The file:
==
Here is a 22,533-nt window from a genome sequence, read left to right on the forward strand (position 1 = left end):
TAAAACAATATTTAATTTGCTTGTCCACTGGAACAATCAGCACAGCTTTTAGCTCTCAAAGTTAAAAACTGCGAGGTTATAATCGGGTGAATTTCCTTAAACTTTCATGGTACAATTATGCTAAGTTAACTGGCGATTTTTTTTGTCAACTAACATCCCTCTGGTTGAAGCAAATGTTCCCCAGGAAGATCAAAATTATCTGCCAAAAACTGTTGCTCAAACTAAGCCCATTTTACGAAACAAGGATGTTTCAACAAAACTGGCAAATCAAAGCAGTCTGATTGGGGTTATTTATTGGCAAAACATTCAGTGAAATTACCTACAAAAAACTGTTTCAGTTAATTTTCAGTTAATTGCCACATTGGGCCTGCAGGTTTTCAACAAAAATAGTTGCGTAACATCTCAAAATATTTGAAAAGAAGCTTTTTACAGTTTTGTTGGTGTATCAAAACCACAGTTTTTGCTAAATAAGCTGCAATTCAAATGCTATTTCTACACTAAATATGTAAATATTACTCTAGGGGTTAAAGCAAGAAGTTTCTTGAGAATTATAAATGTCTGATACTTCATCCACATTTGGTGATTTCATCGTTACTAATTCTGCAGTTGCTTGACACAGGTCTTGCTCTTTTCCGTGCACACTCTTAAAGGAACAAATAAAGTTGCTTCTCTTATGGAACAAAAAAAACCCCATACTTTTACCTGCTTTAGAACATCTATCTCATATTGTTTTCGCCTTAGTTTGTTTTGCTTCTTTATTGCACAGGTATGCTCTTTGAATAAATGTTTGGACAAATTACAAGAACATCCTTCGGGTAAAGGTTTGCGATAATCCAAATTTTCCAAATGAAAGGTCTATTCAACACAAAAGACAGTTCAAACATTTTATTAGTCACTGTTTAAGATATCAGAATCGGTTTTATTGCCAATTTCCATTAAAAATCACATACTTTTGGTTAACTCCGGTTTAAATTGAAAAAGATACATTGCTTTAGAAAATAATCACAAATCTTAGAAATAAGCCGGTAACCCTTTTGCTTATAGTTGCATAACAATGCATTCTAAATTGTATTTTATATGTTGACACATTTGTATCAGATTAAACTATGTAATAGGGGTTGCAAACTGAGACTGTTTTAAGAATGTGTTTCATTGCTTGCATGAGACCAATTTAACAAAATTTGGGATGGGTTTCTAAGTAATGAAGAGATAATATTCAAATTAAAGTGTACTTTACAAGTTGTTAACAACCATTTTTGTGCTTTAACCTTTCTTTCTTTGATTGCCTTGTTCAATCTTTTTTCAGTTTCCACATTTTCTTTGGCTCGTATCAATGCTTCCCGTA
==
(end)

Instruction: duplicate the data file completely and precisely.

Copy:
Here is a 22,533-nt window from a genome sequence, read left to right on the forward strand (position 1 = left end):
TAAAACAATATTTAATTTGCTTGTCCACTGGAACAATCAGCACAGCTTTTAGCTCTCAAAGTTAAAAACTGCGAGGTTATAATCGGGTGAATTTCCTTAAACTTTCATGGTACAATTATGCTAAGTTAACTGGCGATTTTTTTTGTCAACTAACATCCCTCTGGTTGAAGCAAATGTTCCCCAGGAAGATCAAAATTATCTGCCAAAAACTGTTGCTCAAACTAAGCCCATTTTACGAAACAAGGATGTTTCAACAAAACTGGCAAATCAAAGCAGTCTGATTGGGGTTATTTATTGGCAAAACATTCAGTGAAATTACCTACAAAAAACTGTTTCAGTTAATTTTCAGTTAATTGCCACATTGGGCCTGCAGGTTTTCAACAAAAATAGTTGCGTAACATCTCAAAATATTTGAAAAGAAGCTTTTTACAGTTTTGTTGGTGTATCAAAACCACAGTTTTTGCTAAATAAGCTGCAATTCAAATGCTATTTCTACACTAAATATGTAAATATTACTCTAGGGGTTAAAGCAAGAAGTTTCTTGAGAATTATAAATGTCTGATACTTCATCCACATTTGGTGATTTCATCGTTACTAATTCTGCAGTTGCTTGACACAGGTCTTGCTCTTTTCCGTGCACACTCTTAAAGGAACAAATAAAGTTGCTTCTCTTATGGAACAAAAAAAACCCCATACTTTTACCTGCTTTAGAACATCTATCTCATATTGTTTTCGCCTTAGTTTGTTTTGCTTCTTTATTGCACAGGTATGCTCTTTGAATAAATGTTTGGACAAATTACAAGAACATCCTTCGGGTAAAGGTTTGCGATAATCCAAATTTTCCAAATGAAAGGTCTATTCAACACAAAAGACAGTTCAAACATTTTATTAGTCACTGTTTAAGATATCAGAATCGGTTTTATTGCCAATTTCCATTAAAAATCACATACTTTTGGTTAACTCCGGTTTAAATTGAAAAAGATACATTGCTTTAGAAAATAATCACAAATCTTAGAAATAAGCCGGTAACCCTTTTGCTTATAGTTGCATAACAATGCATTCTAAATTGTATTTTATATGTTGACACATTTGTATCAGATTAAACTATGTAATAGGGGTTGCAAACTGAGACTGTTTTAAGAATGTGTTTCATTGCTTGCATGAGACCAATTTAACAAAATTTGGGATGGGTTTCTAAGTAATGAAGAGATAATATTCAAATTAAAGTGTACTTTACAAGTTGTTAACAACCATTTTTGTGCTTTAACCTTTCTTTCTTTGATTGCCTTGTTCAATCTTTTTTCAGTTTCCACATTTTCTTTGGCTCGTATCAATGCTTCCCGTA